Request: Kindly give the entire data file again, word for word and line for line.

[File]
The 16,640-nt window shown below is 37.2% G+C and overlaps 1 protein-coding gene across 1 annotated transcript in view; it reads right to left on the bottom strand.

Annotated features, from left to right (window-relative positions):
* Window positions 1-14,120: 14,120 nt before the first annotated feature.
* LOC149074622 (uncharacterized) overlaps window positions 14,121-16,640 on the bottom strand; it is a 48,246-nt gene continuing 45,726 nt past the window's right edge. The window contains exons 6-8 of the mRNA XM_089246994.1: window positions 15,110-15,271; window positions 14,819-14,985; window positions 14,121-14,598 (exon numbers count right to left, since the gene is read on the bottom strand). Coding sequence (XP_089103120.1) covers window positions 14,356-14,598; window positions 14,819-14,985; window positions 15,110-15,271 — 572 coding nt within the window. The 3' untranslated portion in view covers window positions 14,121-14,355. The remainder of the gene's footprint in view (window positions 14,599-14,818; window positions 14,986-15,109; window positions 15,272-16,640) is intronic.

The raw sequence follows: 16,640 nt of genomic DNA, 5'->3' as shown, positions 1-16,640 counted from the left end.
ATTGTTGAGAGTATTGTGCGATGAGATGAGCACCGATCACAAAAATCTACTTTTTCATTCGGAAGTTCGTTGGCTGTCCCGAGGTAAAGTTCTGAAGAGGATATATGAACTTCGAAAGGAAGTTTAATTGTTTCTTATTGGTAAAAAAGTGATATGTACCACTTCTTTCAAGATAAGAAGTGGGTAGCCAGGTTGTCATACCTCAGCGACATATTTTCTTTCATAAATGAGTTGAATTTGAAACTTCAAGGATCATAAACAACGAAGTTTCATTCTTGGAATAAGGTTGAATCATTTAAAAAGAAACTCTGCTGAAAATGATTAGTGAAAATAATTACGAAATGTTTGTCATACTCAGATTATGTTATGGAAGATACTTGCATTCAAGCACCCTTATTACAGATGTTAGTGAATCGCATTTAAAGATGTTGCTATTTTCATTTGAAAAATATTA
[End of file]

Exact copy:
The 16,640-nt window shown below is 37.2% G+C and overlaps 1 protein-coding gene across 1 annotated transcript in view; it reads right to left on the bottom strand.

Annotated features, from left to right (window-relative positions):
* Window positions 1-14,120: 14,120 nt before the first annotated feature.
* LOC149074622 (uncharacterized) overlaps window positions 14,121-16,640 on the bottom strand; it is a 48,246-nt gene continuing 45,726 nt past the window's right edge. The window contains exons 6-8 of the mRNA XM_089246994.1: window positions 15,110-15,271; window positions 14,819-14,985; window positions 14,121-14,598 (exon numbers count right to left, since the gene is read on the bottom strand). Coding sequence (XP_089103120.1) covers window positions 14,356-14,598; window positions 14,819-14,985; window positions 15,110-15,271 — 572 coding nt within the window. The 3' untranslated portion in view covers window positions 14,121-14,355. The remainder of the gene's footprint in view (window positions 14,599-14,818; window positions 14,986-15,109; window positions 15,272-16,640) is intronic.

The raw sequence follows: 16,640 nt of genomic DNA, 5'->3' as shown, positions 1-16,640 counted from the left end.
ATTGTTGAGAGTATTGTGCGATGAGATGAGCACCGATCACAAAAATCTACTTTTTCATTCGGAAGTTCGTTGGCTGTCCCGAGGTAAAGTTCTGAAGAGGATATATGAACTTCGAAAGGAAGTTTAATTGTTTCTTATTGGTAAAAAAGTGATATGTACCACTTCTTTCAAGATAAGAAGTGGGTAGCCAGGTTGTCATACCTCAGCGACATATTTTCTTTCATAAATGAGTTGAATTTGAAACTTCAAGGATCATAAACAACGAAGTTTCATTCTTGGAATAAGGTTGAATCATTTAAAAAGAAACTCTGCTGAAAATGATTAGTGAAAATAATTACGAAATGTTTGTCATACTCAGATTATGTTATGGAAGATACTTGCATTCAAGCACCCTTATTACAGATGTTAGTGAATCGCATTTAAAGATGTTGCTATTTTCATTTGAAAAATATTA